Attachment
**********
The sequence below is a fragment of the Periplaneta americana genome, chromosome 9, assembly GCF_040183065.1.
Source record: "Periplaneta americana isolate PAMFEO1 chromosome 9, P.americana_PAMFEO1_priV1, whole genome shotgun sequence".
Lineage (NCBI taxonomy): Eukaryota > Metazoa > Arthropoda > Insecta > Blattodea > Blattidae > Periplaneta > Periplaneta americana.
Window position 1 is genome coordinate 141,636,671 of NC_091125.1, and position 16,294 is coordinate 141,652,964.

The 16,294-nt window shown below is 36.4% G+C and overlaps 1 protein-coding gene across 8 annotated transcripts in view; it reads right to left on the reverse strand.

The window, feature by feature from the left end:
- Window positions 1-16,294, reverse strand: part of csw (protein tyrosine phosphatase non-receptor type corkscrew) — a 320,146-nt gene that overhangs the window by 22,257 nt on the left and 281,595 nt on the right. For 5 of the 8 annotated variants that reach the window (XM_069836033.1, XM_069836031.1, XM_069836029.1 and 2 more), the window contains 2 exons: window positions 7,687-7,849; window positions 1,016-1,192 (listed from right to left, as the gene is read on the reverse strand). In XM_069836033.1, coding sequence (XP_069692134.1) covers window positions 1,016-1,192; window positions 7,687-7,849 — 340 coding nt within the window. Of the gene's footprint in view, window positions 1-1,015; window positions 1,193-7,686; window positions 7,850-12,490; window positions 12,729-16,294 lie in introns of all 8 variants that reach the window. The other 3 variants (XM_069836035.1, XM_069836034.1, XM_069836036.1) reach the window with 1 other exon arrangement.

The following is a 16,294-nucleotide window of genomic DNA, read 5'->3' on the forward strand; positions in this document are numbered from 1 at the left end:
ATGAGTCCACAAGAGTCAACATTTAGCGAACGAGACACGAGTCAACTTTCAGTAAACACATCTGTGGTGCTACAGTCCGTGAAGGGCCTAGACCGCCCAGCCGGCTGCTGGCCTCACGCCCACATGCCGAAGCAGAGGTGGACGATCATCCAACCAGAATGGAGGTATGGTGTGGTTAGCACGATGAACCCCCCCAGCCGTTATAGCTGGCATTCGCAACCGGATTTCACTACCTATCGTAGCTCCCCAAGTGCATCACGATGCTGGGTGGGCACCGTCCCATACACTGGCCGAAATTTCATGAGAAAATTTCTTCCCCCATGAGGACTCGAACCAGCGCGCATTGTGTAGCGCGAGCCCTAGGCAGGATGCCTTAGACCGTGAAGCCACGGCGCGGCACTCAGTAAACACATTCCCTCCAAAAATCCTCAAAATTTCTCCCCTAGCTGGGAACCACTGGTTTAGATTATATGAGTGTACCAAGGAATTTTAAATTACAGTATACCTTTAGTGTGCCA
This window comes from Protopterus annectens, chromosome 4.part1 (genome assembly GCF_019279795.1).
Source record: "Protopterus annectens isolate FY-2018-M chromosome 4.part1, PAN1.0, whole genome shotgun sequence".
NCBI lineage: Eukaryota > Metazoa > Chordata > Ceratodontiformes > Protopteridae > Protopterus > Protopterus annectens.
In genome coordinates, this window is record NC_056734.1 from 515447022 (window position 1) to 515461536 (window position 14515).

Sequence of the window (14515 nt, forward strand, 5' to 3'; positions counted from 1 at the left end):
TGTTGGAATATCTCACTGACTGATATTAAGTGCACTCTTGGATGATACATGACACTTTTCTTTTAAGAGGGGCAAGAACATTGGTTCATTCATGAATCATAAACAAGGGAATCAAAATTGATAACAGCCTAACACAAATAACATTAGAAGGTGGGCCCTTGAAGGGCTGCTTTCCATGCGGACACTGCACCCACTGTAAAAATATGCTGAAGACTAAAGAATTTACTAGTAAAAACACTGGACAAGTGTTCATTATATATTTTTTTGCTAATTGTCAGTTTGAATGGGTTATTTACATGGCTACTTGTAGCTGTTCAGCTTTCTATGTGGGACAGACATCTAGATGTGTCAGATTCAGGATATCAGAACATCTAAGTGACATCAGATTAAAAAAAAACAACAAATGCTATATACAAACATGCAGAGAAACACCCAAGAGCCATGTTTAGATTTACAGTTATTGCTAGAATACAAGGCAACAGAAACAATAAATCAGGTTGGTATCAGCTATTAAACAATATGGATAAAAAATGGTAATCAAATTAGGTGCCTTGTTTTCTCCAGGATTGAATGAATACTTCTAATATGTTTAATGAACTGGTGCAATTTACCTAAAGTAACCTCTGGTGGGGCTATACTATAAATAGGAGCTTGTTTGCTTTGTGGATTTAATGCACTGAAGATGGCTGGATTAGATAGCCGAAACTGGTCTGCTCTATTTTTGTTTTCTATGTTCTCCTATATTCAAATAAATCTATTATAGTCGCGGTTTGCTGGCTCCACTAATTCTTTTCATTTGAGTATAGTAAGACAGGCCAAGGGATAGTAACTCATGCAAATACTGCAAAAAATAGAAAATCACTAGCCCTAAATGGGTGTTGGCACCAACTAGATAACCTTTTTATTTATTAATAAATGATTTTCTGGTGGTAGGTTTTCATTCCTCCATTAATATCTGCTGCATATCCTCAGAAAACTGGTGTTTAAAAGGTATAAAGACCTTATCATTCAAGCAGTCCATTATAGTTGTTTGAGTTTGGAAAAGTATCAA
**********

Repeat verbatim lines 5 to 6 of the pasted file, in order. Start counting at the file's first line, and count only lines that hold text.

The 16,294-nt window shown below is 36.4% G+C and overlaps 1 protein-coding gene across 8 annotated transcripts in view; it reads right to left on the reverse strand.

The window, feature by feature from the left end: